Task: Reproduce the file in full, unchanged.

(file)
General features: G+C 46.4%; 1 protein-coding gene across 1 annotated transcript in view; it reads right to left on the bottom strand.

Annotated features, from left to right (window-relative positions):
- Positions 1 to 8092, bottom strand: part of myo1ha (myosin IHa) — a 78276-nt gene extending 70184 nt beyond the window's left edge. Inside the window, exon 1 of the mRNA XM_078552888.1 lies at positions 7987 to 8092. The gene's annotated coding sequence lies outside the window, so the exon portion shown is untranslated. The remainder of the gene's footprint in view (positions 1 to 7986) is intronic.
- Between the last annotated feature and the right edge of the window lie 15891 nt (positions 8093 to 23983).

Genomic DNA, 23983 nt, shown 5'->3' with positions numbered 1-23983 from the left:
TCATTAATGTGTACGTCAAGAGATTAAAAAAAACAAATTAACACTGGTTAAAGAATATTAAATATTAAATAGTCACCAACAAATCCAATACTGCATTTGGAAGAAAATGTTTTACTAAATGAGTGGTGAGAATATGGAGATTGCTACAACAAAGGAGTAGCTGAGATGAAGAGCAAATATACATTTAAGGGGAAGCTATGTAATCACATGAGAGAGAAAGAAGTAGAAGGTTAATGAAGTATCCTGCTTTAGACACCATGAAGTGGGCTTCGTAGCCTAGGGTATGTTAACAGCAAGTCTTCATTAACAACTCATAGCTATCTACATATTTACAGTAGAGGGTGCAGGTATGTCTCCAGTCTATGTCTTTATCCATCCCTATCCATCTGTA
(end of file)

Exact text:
General features: G+C 46.4%; 1 protein-coding gene across 1 annotated transcript in view; it reads right to left on the bottom strand.

Annotated features, from left to right (window-relative positions):
- Positions 1 to 8092, bottom strand: part of myo1ha (myosin IHa) — a 78276-nt gene extending 70184 nt beyond the window's left edge. Inside the window, exon 1 of the mRNA XM_078552888.1 lies at positions 7987 to 8092. The gene's annotated coding sequence lies outside the window, so the exon portion shown is untranslated. The remainder of the gene's footprint in view (positions 1 to 7986) is intronic.
- Between the last annotated feature and the right edge of the window lie 15891 nt (positions 8093 to 23983).

Genomic DNA, 23983 nt, shown 5'->3' with positions numbered 1-23983 from the left:
TCATTAATGTGTACGTCAAGAGATTAAAAAAAACAAATTAACACTGGTTAAAGAATATTAAATATTAAATAGTCACCAACAAATCCAATACTGCATTTGGAAGAAAATGTTTTACTAAATGAGTGGTGAGAATATGGAGATTGCTACAACAAAGGAGTAGCTGAGATGAAGAGCAAATATACATTTAAGGGGAAGCTATGTAATCACATGAGAGAGAAAGAAGTAGAAGGTTAATGAAGTATCCTGCTTTAGACACCATGAAGTGGGCTTCGTAGCCTAGGGTATGTTAACAGCAAGTCTTCATTAACAACTCATAGCTATCTACATATTTACAGTAGAGGGTGCAGGTATGTCTCCAGTCTATGTCTTTATCCATCCCTATCCATCTGTA